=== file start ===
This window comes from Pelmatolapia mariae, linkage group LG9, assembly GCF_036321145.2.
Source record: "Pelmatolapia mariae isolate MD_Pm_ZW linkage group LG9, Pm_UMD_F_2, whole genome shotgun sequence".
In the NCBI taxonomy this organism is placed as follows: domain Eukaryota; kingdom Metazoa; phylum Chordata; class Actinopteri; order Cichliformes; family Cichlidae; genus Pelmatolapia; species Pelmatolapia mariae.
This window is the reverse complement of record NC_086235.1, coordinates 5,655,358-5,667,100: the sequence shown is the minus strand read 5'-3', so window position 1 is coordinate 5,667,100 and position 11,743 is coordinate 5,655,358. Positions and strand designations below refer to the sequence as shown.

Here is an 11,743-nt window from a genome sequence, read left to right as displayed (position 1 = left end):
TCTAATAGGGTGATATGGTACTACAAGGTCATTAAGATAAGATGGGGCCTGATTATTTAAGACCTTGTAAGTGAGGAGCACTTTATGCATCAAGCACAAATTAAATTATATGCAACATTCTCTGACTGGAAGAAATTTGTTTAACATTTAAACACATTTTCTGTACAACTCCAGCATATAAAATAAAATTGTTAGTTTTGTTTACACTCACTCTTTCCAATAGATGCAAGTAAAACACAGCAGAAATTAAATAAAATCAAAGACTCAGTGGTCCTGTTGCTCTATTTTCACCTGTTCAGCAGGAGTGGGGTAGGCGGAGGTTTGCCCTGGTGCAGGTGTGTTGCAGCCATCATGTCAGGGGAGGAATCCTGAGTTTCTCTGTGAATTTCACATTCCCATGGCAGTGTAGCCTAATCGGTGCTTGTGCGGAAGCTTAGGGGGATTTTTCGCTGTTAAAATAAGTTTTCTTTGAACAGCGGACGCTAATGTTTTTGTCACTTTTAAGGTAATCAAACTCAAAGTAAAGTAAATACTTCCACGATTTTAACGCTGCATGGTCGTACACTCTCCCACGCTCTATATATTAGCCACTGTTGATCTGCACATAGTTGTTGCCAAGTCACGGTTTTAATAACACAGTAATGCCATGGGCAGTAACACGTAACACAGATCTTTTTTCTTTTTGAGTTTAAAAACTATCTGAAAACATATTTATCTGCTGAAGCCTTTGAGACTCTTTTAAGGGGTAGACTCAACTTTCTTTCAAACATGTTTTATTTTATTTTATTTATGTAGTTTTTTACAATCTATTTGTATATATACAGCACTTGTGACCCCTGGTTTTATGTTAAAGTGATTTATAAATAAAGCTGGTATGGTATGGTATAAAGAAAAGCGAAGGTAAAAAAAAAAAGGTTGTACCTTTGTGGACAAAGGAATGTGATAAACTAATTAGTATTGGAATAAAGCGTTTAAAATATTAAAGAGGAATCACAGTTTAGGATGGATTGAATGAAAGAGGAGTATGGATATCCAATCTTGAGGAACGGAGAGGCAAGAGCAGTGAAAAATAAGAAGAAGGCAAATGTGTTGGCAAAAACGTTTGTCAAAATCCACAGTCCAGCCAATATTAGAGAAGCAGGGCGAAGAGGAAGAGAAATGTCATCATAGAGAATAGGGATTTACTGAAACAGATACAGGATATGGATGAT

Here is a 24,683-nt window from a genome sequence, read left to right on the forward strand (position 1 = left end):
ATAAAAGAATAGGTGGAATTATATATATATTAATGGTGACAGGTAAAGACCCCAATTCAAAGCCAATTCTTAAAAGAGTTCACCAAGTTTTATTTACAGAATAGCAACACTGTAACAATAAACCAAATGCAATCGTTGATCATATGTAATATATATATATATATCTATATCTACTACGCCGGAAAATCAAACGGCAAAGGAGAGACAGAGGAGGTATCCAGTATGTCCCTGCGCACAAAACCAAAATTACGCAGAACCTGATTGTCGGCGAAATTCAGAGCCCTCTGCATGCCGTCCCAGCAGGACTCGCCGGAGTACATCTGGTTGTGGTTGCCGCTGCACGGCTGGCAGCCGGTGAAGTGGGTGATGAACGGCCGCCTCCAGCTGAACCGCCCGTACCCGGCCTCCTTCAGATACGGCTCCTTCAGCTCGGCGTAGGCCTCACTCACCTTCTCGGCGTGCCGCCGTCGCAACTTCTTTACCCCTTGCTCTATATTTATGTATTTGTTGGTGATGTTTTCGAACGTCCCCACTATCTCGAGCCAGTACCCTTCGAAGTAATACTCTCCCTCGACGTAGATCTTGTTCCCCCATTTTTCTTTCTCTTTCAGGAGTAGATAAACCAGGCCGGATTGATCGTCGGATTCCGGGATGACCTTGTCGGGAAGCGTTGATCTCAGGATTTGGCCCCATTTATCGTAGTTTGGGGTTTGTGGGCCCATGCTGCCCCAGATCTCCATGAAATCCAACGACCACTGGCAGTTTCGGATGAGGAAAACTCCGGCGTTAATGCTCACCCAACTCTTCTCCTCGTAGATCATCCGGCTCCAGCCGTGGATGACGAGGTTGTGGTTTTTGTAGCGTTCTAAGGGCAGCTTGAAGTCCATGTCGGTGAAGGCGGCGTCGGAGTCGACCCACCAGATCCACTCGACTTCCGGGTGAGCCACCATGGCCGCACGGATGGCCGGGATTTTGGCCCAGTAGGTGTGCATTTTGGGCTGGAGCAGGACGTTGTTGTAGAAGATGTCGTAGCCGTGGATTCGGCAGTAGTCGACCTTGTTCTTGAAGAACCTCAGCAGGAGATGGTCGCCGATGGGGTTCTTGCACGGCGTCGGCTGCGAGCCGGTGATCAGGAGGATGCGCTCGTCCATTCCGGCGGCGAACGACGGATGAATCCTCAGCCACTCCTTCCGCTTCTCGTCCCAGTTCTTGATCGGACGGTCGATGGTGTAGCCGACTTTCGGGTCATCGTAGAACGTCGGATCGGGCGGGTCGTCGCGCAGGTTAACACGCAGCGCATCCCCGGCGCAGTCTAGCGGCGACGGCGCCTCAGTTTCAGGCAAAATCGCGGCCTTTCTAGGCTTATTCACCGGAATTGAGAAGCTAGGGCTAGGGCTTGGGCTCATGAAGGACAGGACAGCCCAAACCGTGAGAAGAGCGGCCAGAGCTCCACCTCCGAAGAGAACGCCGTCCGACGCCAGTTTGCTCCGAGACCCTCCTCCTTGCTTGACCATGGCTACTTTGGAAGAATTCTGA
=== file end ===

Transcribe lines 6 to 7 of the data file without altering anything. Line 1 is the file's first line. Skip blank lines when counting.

TCTAATAGGGTGATATGGTACTACAAGGTCATTAAGATAAGATGGGGCCTGATTATTTAAGACCTTGTAAGTGAGGAGCACTTTATGCATCAAGCACAAATTAAATTATATGCAACATTCTCTGACTGGAAGAAATTTGTTTAACATTTAAACACATTTTCTGTACAACTCCAGCATATAAAATAAAATTGTTAGTTTTGTTTACACTCACTCTTTCCAATAGATGCAAGTAAAACACAGCAGAAATTAAATAAAATCAAAGACTCAGTGGTCCTGTTGCTCTATTTTCACCTGTTCAGCAGGAGTGGGGTAGGCGGAGGTTTGCCCTGGTGCAGGTGTGTTGCAGCCATCATGTCAGGGGAGGAATCCTGAGTTTCTCTGTGAATTTCACATTCCCATGGCAGTGTAGCCTAATCGGTGCTTGTGCGGAAGCTTAGGGGGATTTTTCGCTGTTAAAATAAGTTTTCTTTGAACAGCGGACGCTAATGTTTTTGTCACTTTTAAGGTAATCAAACTCAAAGTAAAGTAAATACTTCCACGATTTTAACGCTGCATGGTCGTACACTCTCCCACGCTCTATATATTAGCCACTGTTGATCTGCACATAGTTGTTGCCAAGTCACGGTTTTAATAACACAGTAATGCCATGGGCAGTAACACGTAACACAGATCTTTTTTCTTTTTGAGTTTAAAAACTATCTGAAAACATATTTATCTGCTGAAGCCTTTGAGACTCTTTTAAGGGGTAGACTCAACTTTCTTTCAAACATGTTTTATTTTATTTTATTTATGTAGTTTTTTACAATCTATTTGTATATATACAGCACTTGTGACCCCTGGTTTTATGTTAAAGTGATTTATAAATAAAGCTGGTATGGTATGGTATAAAGAAAAGCGAAGGTAAAAAAAAAAAGGTTGTACCTTTGTGGACAAAGGAATGTGATAAACTAATTAGTATTGGAATAAAGCGTTTAAAATATTAAAGAGGAATCACAGTTTAGGATGGATTGAATGAAAGAGGAGTATGGATATCCAATCTTGAGGAACGGAGAGGCAAGAGCAGTGAAAAATAAGAAGAAGGCAAATGTGTTGGCAAAAACGTTTGTCAAAATCCACAGTCCAGCCAATATTAGAGAAGCAGGGCGAAGAGGAAGAGAAATGTCATCATAGAGAATAGGGATTTACTGAAACAGATACAGGATATGGATGAT

Here is a 24,683-nt window from a genome sequence, read left to right on the forward strand (position 1 = left end):